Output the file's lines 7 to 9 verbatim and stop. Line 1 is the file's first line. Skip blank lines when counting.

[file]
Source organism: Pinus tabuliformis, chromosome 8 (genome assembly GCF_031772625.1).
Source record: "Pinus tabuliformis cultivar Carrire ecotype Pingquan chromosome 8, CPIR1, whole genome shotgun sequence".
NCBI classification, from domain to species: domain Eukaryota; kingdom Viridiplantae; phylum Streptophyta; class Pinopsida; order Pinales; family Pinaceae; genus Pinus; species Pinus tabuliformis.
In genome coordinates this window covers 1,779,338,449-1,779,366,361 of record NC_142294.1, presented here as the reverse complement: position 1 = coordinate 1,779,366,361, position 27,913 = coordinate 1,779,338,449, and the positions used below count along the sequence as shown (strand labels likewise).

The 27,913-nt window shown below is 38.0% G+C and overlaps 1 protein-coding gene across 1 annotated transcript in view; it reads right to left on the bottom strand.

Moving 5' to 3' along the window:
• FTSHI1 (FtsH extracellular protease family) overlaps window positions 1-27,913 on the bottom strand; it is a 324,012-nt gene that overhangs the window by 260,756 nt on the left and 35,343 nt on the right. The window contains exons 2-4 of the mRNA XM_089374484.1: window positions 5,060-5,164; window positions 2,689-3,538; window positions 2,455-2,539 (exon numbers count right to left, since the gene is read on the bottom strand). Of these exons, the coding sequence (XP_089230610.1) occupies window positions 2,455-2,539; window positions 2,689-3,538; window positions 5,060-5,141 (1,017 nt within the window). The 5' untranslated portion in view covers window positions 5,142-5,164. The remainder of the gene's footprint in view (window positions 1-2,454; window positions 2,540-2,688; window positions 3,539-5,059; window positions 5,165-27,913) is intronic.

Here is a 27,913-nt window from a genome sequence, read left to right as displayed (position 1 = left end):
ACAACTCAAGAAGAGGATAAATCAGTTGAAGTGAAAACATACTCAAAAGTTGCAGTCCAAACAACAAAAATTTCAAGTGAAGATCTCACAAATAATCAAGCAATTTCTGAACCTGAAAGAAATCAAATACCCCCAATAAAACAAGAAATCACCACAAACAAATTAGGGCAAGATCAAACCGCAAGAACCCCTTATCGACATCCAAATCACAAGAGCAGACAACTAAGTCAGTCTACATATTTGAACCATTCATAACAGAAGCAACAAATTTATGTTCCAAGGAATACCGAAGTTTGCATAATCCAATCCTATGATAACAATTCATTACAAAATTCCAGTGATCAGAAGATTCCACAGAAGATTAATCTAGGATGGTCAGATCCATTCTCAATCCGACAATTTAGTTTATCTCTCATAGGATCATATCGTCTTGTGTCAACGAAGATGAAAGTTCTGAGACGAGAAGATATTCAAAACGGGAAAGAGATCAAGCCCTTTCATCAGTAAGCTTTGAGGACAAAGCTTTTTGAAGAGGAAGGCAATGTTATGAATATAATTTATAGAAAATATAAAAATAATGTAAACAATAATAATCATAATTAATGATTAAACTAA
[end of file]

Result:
• FTSHI1 (FtsH extracellular protease family) overlaps window positions 1-27,913 on the bottom strand; it is a 324,012-nt gene that overhangs the window by 260,756 nt on the left and 35,343 nt on the right. The window contains exons 2-4 of the mRNA XM_089374484.1: window positions 5,060-5,164; window positions 2,689-3,538; window positions 2,455-2,539 (exon numbers count right to left, since the gene is read on the bottom strand). Of these exons, the coding sequence (XP_089230610.1) occupies window positions 2,455-2,539; window positions 2,689-3,538; window positions 5,060-5,141 (1,017 nt within the window). The 5' untranslated portion in view covers window positions 5,142-5,164. The remainder of the gene's footprint in view (window positions 1-2,454; window positions 2,540-2,688; window positions 3,539-5,059; window positions 5,165-27,913) is intronic.

Here is a 27,913-nt window from a genome sequence, read left to right as displayed (position 1 = left end):
ACAACTCAAGAAGAGGATAAATCAGTTGAAGTGAAAACATACTCAAAAGTTGCAGTCCAAACAACAAAAATTTCAAGTGAAGATCTCACAAATAATCAAGCAATTTCTGAACCTGAAAGAAATCAAATACCCCCAATAAAACAAGAAATCACCACAAACAAATTAGGGCAAGATCAAACCGCAAGAACCCCTTATCGACATCCAAATCACAAGAGCAGACAACTAAGTCAGTCTACATATTTGAACCATTCATAACAGAAGCAACAAATTTATGTTCCAAGGAATACCGAAGTTTGCATAATCCAATCCTATGATAACAATTCATTACAAAATTCCAGTGATCAGAAGATTCCACAGAAGATTAATCTAGGATGGTCAGATCCATTCTCAATCCGACAATTTAGTTTATCTCTCATAGGATCATATCGTCTTGTGTCAACGAAGATGAAAGTTCTGAGACGAGAAGATATTCAAAACGGGAAAGAGATCAAGCCCTTTCATCAGTAAGCTTTGAGGACAAAGCTTTTTGAAGAGGAAGGCAATGTTATGAATATAATTTATAGAAAATATAAAAATAATGTAAACAATAATAATCATAATTAATGATTAAACTAA